Initially, the measure failed 4-3(1), with Cohen, Doyle, Jabbour, and 3rd Ward Councilman Mike Russo voting yes, Falco abstaining, and DeFusco recusing himself.

However, after a motion to reconsider, Falco switched her vote to yes, allowing the measure to pass 5-3. She didn’t explain why she changed her mind.

Fisher, Giattino, and Ramos voted no.

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  1. it’s like saying, Defuso speeds, so I wanna speed down washington st too since legally 20 isn’t enforceable so I want the speed limit raised despite what’s right”

  2. The Faulkner Act provides a simple remedy for the opponents of this legislation. Getting the 1500 or so signatures to put this on the ballot for referendum should be a pretty easy lift for political heavyweights like Fisher, Giattino and Ramos. It’s put up or shut up time for Bhalla’s opposition.

  3. I didn’t watch the meeting, curious to know what DeFusco does during these discussions. Does he say anything? What could he possibly say? Or does he just hang his head in shame?

    Nah…he has no shame.

    • That makes no sense. He followed the state law . The Local law was just removed by Bhalla’s team so he can raise money from the unions that will be building that high school

  4. Lotta gaslighting here.

    This ordinance does not change the existing P2P contribution limits until the City’s pending criminal complaint, Hoboken v DeFusco, is decided. Simply put, our existing ordinance is enforceable or it isn’t. The law is not an honor system, it needs teeth. Hoboken v DeFusco will settle the enforcement question: If the court determines our current local law is enforceable, then we can keep existing P2P limits, and violators will be penalized If the court says our law is not enforceable, then the new ordinance sets Hoboken P2P limits to match the State of New Jersey, and we leave enforcement to the state enforcement agency. In either outcome, we will all follow the same law, instead of most following. Why is that controversial? If the City cannot legally enforce its existing P2P law, then the law is useless. It’s time to ask Esther Suarez to settle Hoboken v DeFusco. Hudson County Superior Court kicked it to the Hudson County Prosecutor’s Office. Maybe a Hudson County View follow up is in order!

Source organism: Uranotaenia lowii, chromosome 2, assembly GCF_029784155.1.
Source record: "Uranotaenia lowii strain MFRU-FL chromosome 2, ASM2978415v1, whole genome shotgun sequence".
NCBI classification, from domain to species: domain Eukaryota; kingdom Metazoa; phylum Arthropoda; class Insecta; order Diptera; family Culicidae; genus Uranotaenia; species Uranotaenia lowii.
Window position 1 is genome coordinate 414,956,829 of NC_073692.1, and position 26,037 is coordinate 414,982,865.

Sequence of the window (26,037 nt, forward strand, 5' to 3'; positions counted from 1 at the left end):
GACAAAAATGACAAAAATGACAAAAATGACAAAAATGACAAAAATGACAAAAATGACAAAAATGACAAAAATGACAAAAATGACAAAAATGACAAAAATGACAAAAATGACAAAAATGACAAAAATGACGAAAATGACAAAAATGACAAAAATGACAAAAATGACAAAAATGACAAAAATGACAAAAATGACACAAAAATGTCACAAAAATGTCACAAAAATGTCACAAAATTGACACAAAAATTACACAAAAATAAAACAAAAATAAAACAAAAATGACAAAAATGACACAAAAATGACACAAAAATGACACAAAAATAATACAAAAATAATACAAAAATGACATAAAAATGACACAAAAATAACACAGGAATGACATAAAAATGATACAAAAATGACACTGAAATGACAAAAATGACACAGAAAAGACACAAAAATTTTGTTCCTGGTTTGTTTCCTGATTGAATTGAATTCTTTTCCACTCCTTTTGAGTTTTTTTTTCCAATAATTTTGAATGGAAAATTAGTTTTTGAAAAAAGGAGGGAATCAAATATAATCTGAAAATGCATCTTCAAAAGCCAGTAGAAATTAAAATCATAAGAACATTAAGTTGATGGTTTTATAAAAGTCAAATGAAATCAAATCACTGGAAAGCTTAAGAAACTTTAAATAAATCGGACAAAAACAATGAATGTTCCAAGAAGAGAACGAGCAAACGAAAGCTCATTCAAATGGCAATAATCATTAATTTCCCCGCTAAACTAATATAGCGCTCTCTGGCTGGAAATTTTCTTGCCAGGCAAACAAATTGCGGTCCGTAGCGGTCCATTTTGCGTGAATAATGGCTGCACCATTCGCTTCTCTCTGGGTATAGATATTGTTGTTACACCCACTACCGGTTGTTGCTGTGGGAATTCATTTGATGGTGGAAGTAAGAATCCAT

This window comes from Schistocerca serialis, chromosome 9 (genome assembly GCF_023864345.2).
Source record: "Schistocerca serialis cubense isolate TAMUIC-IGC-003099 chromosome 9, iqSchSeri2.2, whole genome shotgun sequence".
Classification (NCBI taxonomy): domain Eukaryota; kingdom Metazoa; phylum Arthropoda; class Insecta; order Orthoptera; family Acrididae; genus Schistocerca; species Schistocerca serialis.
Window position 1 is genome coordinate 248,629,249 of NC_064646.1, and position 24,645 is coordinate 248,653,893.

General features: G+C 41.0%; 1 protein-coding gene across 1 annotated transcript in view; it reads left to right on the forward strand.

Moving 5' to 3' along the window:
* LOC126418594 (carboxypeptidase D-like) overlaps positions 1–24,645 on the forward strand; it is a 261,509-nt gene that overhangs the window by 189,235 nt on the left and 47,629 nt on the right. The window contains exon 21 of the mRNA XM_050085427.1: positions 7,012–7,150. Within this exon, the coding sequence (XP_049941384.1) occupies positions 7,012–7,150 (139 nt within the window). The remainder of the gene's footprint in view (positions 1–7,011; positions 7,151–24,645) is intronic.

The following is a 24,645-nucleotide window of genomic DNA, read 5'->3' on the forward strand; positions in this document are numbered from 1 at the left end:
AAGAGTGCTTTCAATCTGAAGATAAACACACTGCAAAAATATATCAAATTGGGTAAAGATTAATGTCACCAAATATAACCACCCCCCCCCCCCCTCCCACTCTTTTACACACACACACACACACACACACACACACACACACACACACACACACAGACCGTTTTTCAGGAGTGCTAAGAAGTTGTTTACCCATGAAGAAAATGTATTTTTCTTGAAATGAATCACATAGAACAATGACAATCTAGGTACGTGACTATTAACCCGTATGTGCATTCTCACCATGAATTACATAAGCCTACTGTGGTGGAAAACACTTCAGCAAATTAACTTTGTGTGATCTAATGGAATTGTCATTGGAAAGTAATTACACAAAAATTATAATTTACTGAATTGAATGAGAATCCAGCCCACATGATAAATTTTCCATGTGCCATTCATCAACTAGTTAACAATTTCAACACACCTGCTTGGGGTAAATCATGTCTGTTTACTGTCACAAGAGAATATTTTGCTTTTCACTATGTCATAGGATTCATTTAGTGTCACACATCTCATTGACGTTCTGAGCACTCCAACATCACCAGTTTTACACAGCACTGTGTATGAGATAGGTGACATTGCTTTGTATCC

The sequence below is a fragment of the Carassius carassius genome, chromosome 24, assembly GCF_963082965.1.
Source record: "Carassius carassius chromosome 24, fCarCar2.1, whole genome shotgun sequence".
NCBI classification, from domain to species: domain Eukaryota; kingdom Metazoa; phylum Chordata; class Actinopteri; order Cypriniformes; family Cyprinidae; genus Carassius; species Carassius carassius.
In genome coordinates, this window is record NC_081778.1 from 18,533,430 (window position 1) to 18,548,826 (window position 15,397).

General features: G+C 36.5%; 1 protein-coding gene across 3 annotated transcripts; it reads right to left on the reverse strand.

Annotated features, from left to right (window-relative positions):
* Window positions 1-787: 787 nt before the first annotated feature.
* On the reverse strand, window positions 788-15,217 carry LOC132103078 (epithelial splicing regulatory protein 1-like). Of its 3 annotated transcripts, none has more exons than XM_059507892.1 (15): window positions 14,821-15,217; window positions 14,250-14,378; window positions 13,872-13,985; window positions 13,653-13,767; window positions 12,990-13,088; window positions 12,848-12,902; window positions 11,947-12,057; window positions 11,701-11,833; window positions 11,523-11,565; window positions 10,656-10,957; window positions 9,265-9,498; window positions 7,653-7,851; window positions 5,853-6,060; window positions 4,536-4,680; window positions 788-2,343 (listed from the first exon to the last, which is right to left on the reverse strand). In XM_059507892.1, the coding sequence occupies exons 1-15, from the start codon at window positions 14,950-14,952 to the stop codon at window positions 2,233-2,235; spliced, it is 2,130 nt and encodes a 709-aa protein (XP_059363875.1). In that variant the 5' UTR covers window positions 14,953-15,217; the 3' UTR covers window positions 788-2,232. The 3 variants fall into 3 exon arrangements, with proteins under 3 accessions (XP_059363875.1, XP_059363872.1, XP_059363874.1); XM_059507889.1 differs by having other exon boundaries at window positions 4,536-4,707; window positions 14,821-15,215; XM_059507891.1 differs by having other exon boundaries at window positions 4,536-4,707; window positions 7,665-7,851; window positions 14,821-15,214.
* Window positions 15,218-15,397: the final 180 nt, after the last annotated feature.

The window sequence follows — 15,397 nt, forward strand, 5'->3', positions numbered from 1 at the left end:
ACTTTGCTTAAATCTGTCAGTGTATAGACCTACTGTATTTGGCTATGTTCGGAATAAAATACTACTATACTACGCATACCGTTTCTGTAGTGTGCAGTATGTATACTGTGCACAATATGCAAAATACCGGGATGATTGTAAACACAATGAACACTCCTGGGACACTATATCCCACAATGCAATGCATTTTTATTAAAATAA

5. Falco changing her vote?! she must have gotten some angry calls from Ravi and his team. They are so corrupt and, with majority on city council, don’t even care if we see it in action. Shame on all of those council members that sold out.

    • You can thank FORMER Resident Dawn Zimmer- she backed the council into a corner when she dropped out last minute after a huge fundraiser, and never disclosed her intention, only leaving reform divided
      Now she’s chasing climate change to the far reaches of Maplewood N.J.

      • I heard a totally in the know local source has revealed that Zimmer was instructed to leave office and then leave Hoboken by the feds because of her various and sundry misdeeds. Is she in the witness protection program in Maplewood? You’d think the Feds would have found a more discreet place to stash her. Ditto if she’s hiding from the Feds.

      • There have been 2 mayoral + council-at-large elections and a city council election for the ward seats since Zimmer left office. It is beyond idiotic to continue blaming her for whatever happens after she leaves public service and moves on with her life. Which is obviously something you need to do. It’s a democracy not heirs of a royal family. The voters have spoken multiple times. If you don’t like it, maybe you don’t like democracy.

        • Anyone who’s suffered a death in the family can be forgiven for not being ‘all there.’ It’s a more plausible explanation than your conspiracy theories, you kook.

          • if she wasn’t “all there” then she was correct to abstain from voting… going back after several votes have passed and changing that to a yes vote simply doesn’t make sense. If the PR spin is that she wasn’t “all there” then she shouldn’t have been voting at all in that meeting. I feel bad for her…I think she just wants to keep the new job that Ravi gave her…